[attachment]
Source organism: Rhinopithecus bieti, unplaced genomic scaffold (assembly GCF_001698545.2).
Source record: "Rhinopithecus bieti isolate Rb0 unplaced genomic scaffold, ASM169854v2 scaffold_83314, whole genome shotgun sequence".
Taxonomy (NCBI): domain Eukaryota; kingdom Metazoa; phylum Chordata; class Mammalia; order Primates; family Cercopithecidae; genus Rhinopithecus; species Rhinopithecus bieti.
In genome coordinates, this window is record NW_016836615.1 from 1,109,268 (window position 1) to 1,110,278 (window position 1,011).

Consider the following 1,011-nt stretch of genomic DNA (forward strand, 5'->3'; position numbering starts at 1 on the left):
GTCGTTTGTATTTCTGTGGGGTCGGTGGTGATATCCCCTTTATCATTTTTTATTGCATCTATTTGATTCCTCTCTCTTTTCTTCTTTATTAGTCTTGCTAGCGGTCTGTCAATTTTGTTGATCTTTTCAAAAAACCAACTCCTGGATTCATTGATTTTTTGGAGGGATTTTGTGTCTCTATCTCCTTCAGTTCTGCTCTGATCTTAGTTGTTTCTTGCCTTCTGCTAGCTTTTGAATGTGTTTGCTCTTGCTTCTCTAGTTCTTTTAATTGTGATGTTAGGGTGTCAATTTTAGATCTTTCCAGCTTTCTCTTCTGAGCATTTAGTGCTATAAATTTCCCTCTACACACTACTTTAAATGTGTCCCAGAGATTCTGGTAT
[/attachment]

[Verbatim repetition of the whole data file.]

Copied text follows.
Source organism: Rhinopithecus bieti, unplaced genomic scaffold (assembly GCF_001698545.2).
Source record: "Rhinopithecus bieti isolate Rb0 unplaced genomic scaffold, ASM169854v2 scaffold_83314, whole genome shotgun sequence".
Taxonomy (NCBI): domain Eukaryota; kingdom Metazoa; phylum Chordata; class Mammalia; order Primates; family Cercopithecidae; genus Rhinopithecus; species Rhinopithecus bieti.
In genome coordinates, this window is record NW_016836615.1 from 1,109,268 (window position 1) to 1,110,278 (window position 1,011).

Consider the following 1,011-nt stretch of genomic DNA (forward strand, 5'->3'; position numbering starts at 1 on the left):
GTCGTTTGTATTTCTGTGGGGTCGGTGGTGATATCCCCTTTATCATTTTTTATTGCATCTATTTGATTCCTCTCTCTTTTCTTCTTTATTAGTCTTGCTAGCGGTCTGTCAATTTTGTTGATCTTTTCAAAAAACCAACTCCTGGATTCATTGATTTTTTGGAGGGATTTTGTGTCTCTATCTCCTTCAGTTCTGCTCTGATCTTAGTTGTTTCTTGCCTTCTGCTAGCTTTTGAATGTGTTTGCTCTTGCTTCTCTAGTTCTTTTAATTGTGATGTTAGGGTGTCAATTTTAGATCTTTCCAGCTTTCTCTTCTGAGCATTTAGTGCTATAAATTTCCCTCTACACACTACTTTAAATGTGTCCCAGAGATTCTGGTAT